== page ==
So now that you’ve been working out at home for two months, it’s likely going to be time to shift gears soon and get back to the gym. Many places around the country are slowly beginning the process of gradual re-opening of businesses such as nail salons, barber shops, retail stores, and even restaurants and bars. Gyms and fitness centers will be opening in many parts of the country soon.

The Gym

Image by David Mark from Pixabay

So what do you do next? Well, the first thing to remember is that you don’t have to go to your gym right away even if it re-opens. Most Americans (64% by one survey), at least initially, feel that the re-opening of these businesses is premature. So you don’t have to go, it just may be an option to do so.

What do you do if your gym opens and you want to go but you’re unsure if it’s safe? Try to check it out first. Call the gym and see what procedures they’ll follow for social distancing, for sanitation, and try to get a sense of what protocols they’ll have in place to keep you, the gym customer, safe. Or go back and check it out personally when it re-opens. If you feel uncomfortable with what’s going on, leave. If your gym does a great job with safety procedures and you feel confident that you can work out with reasonable precautions, then you might want to give it a try.

Working Out

When you start back to actually work out, keep in mind that you’ve been training at home—or at least we hope you’ve been training--on a different workout. Unless you have a fully equipped home gym with hundreds of pounds of weights, you’ve probably altered your workout from whatever was normal for you in terms of exercises and weights. So don’t just jump back in to using heavy weights when you get back to your gym, ease in gradually to prevent injury. Just because a commercial gym has thousands of pounds of weights doesn’t mean you have to try to lift them all. If you were bench pressing 300 pounds prior to the stay-at-home orders but you only had 100 pounds to work with at home, start out with lighter pundages. This mostly applies to strength athletes such as powerlifters, football players, high-level bodybuilders and any other serious users of heavy weights. Many of you bodybuilders may have still continued to make gains even with lighter home workouts, which was probably a pleasant surprise. For all dedicated exercisers who go back to the gym, eventually you’ll fiind you can do what you were doing before and maybe more. It will be a welcome thing to get back to working out the way you really want to. And you may have used some diffeent exercises out of necessity in your home workouts that you want to carry over back into your gym work. Maybe you can incorporate a bit of cross training into your revamped gym workout. Or you can even workout a few days at your gym and still workout a couple of days a week at home. This is the time to be adaptable and search for productive change.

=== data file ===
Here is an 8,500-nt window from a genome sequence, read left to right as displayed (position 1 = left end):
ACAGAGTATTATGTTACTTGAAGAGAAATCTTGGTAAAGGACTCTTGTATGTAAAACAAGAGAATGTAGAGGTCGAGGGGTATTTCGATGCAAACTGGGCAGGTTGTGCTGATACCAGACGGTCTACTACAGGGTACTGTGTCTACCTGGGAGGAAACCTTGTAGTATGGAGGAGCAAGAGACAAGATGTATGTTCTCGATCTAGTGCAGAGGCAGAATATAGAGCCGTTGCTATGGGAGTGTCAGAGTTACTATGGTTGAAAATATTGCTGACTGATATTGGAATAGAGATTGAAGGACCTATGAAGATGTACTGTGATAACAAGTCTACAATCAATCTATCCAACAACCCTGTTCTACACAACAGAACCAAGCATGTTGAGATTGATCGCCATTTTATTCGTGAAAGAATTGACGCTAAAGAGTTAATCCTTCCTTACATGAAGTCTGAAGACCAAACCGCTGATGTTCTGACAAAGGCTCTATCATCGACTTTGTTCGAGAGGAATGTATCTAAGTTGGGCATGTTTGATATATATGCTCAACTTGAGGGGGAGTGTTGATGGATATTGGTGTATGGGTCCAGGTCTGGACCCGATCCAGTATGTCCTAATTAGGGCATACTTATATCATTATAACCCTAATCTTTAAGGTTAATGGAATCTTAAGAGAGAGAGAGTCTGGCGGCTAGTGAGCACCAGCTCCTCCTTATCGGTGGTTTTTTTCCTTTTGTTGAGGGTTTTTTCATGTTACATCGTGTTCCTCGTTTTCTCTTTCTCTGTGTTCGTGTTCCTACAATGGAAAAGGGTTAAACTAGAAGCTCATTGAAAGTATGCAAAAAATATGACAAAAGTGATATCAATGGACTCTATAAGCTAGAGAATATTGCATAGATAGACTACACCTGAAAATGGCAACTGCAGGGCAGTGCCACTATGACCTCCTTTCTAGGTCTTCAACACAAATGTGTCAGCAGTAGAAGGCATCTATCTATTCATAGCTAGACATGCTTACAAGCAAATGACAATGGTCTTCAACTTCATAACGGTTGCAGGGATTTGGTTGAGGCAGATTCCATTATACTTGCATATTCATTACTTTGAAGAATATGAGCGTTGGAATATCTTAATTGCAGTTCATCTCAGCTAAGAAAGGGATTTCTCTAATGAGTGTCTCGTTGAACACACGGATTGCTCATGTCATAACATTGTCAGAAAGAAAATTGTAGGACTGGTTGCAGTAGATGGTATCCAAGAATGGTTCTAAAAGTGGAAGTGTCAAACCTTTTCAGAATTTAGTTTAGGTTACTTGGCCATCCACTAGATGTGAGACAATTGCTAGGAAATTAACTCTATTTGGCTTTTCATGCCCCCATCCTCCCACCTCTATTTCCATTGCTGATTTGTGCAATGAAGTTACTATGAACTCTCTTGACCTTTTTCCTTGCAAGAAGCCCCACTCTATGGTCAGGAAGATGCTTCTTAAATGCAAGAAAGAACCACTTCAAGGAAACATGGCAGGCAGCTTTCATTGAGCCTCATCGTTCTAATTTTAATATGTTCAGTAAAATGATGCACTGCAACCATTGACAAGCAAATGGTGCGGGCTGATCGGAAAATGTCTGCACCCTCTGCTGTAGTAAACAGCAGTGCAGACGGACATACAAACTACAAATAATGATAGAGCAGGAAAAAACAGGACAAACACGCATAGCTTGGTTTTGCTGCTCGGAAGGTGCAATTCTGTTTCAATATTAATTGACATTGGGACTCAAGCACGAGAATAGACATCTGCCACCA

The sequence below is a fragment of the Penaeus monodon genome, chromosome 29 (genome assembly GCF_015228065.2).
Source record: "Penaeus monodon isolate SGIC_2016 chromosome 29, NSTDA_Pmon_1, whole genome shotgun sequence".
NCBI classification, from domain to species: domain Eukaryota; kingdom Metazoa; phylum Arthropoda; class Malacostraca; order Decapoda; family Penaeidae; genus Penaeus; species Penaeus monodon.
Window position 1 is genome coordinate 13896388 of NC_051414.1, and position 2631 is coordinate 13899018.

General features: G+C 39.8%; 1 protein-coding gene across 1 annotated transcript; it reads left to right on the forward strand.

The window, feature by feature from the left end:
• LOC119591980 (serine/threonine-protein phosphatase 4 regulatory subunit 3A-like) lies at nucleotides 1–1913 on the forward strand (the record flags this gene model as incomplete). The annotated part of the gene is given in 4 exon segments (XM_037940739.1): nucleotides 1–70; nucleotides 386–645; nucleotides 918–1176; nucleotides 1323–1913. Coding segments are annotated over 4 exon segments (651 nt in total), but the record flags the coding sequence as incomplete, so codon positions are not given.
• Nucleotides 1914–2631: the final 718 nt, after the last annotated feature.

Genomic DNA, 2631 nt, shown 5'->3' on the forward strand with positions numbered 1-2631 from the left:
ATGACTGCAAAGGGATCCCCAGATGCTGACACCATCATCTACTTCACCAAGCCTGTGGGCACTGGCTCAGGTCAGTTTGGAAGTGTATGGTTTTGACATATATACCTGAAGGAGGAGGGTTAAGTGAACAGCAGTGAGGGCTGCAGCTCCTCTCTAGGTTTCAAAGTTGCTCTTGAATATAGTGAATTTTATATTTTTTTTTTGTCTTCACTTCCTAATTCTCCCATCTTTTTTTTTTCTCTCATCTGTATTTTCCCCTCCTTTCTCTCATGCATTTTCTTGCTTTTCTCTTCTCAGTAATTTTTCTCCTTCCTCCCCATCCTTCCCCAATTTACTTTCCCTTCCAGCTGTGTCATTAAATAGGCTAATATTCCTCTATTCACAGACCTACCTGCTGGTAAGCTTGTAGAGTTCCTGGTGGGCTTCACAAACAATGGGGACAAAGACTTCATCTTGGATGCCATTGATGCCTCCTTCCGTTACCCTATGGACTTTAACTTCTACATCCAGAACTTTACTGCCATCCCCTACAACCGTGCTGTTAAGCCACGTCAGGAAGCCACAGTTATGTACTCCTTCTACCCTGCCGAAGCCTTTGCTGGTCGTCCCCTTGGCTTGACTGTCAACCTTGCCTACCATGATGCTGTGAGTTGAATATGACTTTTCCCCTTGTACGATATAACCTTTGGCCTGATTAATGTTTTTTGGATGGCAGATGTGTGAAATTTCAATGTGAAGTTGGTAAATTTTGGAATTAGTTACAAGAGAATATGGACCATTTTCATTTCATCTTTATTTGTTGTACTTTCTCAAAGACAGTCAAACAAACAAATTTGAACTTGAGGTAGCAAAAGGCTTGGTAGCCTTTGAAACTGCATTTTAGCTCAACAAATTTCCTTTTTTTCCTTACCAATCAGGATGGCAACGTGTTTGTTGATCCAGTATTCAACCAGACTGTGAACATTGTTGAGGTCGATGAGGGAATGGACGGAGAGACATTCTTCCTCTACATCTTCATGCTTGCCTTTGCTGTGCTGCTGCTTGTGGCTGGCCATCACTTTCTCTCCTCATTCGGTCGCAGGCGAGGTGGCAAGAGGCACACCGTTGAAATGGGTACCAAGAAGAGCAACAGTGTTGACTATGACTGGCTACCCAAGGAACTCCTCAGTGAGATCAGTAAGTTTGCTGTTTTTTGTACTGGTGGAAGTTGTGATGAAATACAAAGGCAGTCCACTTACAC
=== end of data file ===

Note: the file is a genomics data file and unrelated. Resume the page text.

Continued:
Be Ready To Pivot: Back Home Again

Nobody is sure how this re-opening is all going to work. In some ways, it’s an experiment with a certain amount of risk. Should there be new outrbreaks of the coronavirus even in small areas, your gym may have to close again. So be forewarned. You’ve had a couple of months to work out at home, so we hope in that time you’ve been able to develop a home workout setup that in the future can at least insure that you’re able to keep working out should gyms close again. We realize it’s difficult for many in apartments or with small houses or other confined living spaces to have the luxury of being able to devote a room, basement or garage to a home gym, but if you’re a serious trainer, try to see what you can do. Even a small space—a portion of a room, a corner of the basement, one side of the garage—something even less than ten feet by ten feet, can accommodate some type of equipment. Dumbbells are compact. Resistance bands, too. And you can always plan to have your equipment removable, so you can shove it to the side of a room, under a bed, or into a closet. Be creative. Be resourceful. Enlist the aid of your spouse and even kids in this if you can. Even if they don’t exercise, get their support. It’ll make for better family harmony. You’ll be glad you planned to have your home gym as a fallback should you need it.

But the hope is that the re-opening will go well, that you can return to your gym and work out safely and productively. After all, it’s what you do.

Greg Sushinsky is a natural bodybuilder who has trained for several years. He is a professional writer who has written extensively about bodybuilding, with numerous training articles appearing in Musclemag International, Ironman magazine, Reps! and others.Greg continues to train hard and enthusiastically.  He strives to maintain a lean, proportionate physique,  write and publish on bodybuilding, and continues to do and pursue many writing and publishing projects in his other areas of interest. He continues to advise and consult with bodybuilders, athletes and fitness people. Read Complete Bio.

Articles by Greg Sushinsky

NOTE: This website concerns the use of nutritional principles and vigorous exercise programs, which can potentially pose physical risks to anyone who may undertake them.  No liability is assumed by the author(s) or owner for the use of any of the information on this website or affiliates. No medical advice or information is intended or implied.  You should always exercise safely and you should first consult your health professionals, physicians and/or nutritionists, before using any of the information contained on this website.